That’s really cool. What’s something you would love to cover?
I think character-driven stories are the most interesting stories, and I personally love the more human interest stories, whether it’s something like “why do people play games” or “what makes it harder for some people to be gamers.” I’d really love to do a big profile on gamers with disabilities; I think that would be really cool. I think it’s also really interesting how technology is changing our culture, how games have changed our culture, and how games bring people together. I think those are more interesting stories than, hey, look at this cool new trailer. I really want those cool, captivating stories.
Moving toward the line of PR questions, what’s the best pitch you’ve ever had?
I’m a big fan of the personalized, TL;DR pitches. You know, give me the information of why I should care. Make it funny, make it interesting, and tell me why it’s relevant for me, because we’re not exactly the same as other sites, and nobody likes being generalized.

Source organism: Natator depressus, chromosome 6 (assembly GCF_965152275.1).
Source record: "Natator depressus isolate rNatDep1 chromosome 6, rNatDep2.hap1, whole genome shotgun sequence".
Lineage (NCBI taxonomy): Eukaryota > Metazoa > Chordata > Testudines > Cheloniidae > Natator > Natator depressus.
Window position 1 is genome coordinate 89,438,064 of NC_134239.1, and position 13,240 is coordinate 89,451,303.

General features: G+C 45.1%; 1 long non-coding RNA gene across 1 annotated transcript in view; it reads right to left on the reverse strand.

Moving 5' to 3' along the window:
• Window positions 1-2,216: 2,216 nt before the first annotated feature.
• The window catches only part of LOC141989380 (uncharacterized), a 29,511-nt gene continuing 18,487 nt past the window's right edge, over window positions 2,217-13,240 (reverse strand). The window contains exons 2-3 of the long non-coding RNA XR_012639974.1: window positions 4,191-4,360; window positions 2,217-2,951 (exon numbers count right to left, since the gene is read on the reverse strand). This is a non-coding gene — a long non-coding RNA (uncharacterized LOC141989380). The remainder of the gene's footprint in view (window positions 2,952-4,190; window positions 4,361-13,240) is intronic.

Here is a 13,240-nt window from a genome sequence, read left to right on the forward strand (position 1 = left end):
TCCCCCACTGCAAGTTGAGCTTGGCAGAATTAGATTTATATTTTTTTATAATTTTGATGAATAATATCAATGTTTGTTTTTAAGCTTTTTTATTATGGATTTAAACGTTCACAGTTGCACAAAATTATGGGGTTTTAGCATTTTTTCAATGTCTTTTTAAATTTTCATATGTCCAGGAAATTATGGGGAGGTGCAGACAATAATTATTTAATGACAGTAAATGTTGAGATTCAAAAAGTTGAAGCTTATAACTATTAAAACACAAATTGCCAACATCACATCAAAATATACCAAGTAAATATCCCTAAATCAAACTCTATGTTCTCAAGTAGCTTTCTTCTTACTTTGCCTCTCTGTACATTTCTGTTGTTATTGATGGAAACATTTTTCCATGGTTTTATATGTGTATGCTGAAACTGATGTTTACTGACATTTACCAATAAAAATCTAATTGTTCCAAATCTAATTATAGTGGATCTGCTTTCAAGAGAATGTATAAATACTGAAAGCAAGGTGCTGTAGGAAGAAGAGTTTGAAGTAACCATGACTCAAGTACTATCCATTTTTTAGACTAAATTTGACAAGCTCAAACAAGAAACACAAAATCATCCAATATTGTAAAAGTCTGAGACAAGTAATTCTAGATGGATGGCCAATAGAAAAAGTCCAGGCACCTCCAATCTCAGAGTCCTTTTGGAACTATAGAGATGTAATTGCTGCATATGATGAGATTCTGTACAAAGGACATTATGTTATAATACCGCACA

How many pitches do you generally get in a day? I’m sure your inbox is a disaster [laughs].
It’s pretty much a disaster, yeah [laughs]. I feel like I’m getting pitched about 100 times a day, could be a little less, but it’s not just pitches that are over email. It’s on Twitter, Facebook… if people figure out an internet way to reach me, I’ll get pitches through it. Sometimes I get kind of annoyed if I get pitches through LinkedIn, about.me, Facebook, all that stuff. Just funnel it to email! It’s not like my email is that hard to figure out [it’s email@example.com, everyone], so I feel like it’s lazy to not just look for it.
Makes sense. Most people seem to be pretty against pitches that aren’t email these days – what about phone calls?
I hate my phone! A phone call is a last ditch, holy sh*t effort, or if we already have a really good relationship. That’s a fine reason to call me. Otherwise, I had a desk phone about a month and a half ago that got replaced with Google Voice, but I think a lot of people still have that phone number, so I imagine my fake desk phone is ringing a lot right now.
I remember last year around E3, I got maybe six calls in one day, and the guy sitting next to me was just cracking up because I was getting madder and madder every time the phone rang. And it was all stuff where I had already not being interested in three earlier emails, and we never had a relationship before.